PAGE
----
Characteristics of carbon (C) mineralization in forest soils were investigated in stands of sugi (Japanese cedar, Cryptomeria japonica D. DON) and hinoki (Japanese cypress, Chamaecyparis obtusa ENDL) in east Gunma, and stands of sudajii (Castanopsis cuspidata var. sieboldii NAKAI) and matebasii (Pasania edulis MAKINO) in central Chiba, Japan. The soil C mineralization process was formulated mathematically using a kinetics model, and three parameters (early C mineralization potential (C0), rate constant of mineralization (k), and apparent activation energy (Ea)) were examined in relation to temperature and soil properties. Soil samples from different depths (0-5 cm (surface) and 5-10 cm, 10-20 cm (subsurface)) were used in a natural state. The fresh soil samples were sieved through a 4-mm mesh, and incubated at 20,25,and 30℃. The samples were extracted at 3-60 days intervals, and the rate of CO2 evolution was measured by the alkali adsorption method. The degree of soil C mineralization was calculated by integration of the CO2 evolution. The integration of C mineralization was fitted to a simple type of non-linear kinetics model. The minimum incubation time was estimated to be about 140 days using the equation for obtaining k. The total C and C0 were greater at sugi and hinoki sites than at sudajii and matebasii sites, and in surface soils than in subsurface soils. The percentages of C0 to total C were 4-9% at sugi and hinoki sites, 8-14% at sudajii sites and 18-19% at matebasii sites. The value of k was greater in surface soils than in subsurface soils, and in surface soils at sudajii sites than at other sites. However the amount of early C mineralization per day (C0・k) was smaller at sudajii sites than at other sites. The turnover of C0・k for total C was greater at matebasii, sudajii, sugi and hinoki sites descending order. The value of Ea was greater at matebasii sites than at other sites. Because the higher Ea organic was included in the C0,the percentage of C0 (or C0・k) to total C was great at matebasii sites.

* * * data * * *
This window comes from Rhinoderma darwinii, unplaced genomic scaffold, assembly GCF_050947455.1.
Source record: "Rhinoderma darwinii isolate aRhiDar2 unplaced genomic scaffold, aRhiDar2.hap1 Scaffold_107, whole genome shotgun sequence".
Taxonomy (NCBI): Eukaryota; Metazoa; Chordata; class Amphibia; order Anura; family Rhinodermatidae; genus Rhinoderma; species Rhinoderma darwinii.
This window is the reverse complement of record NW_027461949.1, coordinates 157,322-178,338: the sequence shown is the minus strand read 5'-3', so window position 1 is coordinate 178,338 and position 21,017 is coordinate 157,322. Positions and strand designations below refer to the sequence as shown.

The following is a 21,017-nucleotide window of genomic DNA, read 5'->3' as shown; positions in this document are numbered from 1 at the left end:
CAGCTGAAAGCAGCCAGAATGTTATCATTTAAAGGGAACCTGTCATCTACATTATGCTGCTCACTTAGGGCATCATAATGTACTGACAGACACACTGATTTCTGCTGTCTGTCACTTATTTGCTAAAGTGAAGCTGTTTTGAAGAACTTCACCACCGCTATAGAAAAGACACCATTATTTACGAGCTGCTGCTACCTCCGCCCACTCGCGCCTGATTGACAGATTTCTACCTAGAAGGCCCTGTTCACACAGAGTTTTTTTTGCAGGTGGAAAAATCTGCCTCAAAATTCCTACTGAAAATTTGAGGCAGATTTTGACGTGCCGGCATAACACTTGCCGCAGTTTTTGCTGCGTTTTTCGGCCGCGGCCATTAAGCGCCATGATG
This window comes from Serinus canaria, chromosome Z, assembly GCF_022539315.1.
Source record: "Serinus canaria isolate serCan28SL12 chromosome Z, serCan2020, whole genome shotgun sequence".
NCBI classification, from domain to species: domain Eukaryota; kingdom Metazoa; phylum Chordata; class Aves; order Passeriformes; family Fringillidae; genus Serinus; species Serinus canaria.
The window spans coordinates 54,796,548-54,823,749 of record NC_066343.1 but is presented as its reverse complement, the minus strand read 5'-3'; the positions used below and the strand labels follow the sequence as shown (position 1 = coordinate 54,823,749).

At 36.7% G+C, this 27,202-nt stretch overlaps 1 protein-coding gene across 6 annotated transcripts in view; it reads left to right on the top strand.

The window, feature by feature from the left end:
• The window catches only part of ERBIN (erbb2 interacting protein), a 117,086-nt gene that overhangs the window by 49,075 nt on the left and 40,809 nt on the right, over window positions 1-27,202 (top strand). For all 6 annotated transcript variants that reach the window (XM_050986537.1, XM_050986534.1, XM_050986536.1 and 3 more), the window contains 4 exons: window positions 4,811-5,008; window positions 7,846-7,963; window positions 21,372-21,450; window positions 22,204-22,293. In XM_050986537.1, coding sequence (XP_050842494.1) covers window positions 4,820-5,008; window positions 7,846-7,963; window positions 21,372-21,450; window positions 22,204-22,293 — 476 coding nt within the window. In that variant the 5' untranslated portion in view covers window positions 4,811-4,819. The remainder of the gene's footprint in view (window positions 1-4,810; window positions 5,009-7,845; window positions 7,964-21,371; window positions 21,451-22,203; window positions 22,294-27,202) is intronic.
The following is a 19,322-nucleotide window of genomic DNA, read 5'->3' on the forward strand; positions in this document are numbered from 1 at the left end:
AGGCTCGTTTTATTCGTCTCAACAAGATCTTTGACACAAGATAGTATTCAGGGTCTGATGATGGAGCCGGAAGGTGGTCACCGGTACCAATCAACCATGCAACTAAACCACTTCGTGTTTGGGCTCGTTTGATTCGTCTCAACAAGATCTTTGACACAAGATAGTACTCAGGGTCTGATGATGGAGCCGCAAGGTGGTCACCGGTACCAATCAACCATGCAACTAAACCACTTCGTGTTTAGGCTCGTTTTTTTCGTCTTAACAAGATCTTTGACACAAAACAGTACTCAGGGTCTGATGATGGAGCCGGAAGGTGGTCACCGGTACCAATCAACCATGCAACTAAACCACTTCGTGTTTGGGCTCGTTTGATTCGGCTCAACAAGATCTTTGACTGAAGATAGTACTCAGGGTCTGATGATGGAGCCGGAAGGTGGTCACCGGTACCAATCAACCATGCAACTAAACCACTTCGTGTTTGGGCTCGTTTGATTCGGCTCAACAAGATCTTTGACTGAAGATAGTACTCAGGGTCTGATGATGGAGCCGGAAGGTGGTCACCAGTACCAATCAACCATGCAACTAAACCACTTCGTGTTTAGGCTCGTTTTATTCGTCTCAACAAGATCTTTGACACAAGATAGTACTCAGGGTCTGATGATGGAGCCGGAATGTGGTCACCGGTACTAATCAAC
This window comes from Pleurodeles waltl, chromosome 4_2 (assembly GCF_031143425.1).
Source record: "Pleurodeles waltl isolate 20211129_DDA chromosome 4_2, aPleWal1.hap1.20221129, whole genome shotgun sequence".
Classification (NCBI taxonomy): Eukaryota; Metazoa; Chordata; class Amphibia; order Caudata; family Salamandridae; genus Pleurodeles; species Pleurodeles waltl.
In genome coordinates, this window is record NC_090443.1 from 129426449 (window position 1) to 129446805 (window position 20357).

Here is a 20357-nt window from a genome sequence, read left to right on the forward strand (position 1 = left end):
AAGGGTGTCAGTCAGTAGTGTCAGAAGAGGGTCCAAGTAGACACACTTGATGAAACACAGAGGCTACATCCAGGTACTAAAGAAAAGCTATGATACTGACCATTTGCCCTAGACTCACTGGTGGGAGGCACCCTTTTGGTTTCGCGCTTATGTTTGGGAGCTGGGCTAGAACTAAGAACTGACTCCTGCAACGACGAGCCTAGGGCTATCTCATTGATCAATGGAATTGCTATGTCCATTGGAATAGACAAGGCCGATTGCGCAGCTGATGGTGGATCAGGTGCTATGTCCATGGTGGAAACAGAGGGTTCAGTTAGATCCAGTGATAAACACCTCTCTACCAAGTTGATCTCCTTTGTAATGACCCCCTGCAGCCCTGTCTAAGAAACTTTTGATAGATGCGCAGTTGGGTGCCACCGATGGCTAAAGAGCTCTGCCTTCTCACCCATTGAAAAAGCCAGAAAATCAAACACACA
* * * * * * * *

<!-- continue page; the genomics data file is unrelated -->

The removal of fallen seeds of Aesculus turbinata was investigated by simple marking methods. In order to clarify the agent animals, an experiment was carried out to examine the sizes of the animals using a set of netted cages with different-sized apertures, together with wood mouse censuses. Current-year seedlings were found on the upper part of the slopes than the upper front line of the crowns of A. turbinata, where no seeds had fallen in the previous autumn. Of the total fallen seeds, 96% were removed from their original location and then disappeared by the end of autumn. Line marking revealed that the mean interval for transportation was 12 days, and that the mean and maximum transportation distances for non-missing seeds were 0.61 m and 2.11 m, respectively, although the lines of most of marked seeds had been cut and the seeds were missing. The maximum distance from the original location to the missing point was 6.45 m, and seeds were buried in cases of 31.5% of transportation. The agent animals were assumed to be small enough to allow them to pass through as aperture size of less than 40 mm but more than 16 mm. Feeding signs on seeds, and droppings found around seeds, seemed to be those of wood mice. The mouse censuses showed that Apodemus speciosus and A. argenteus were dominant. Thus, it is concluded that fallen seeds of A. turbinata were transported through the scatter-hoarding behavior of wood mice, mainly A. speciosus.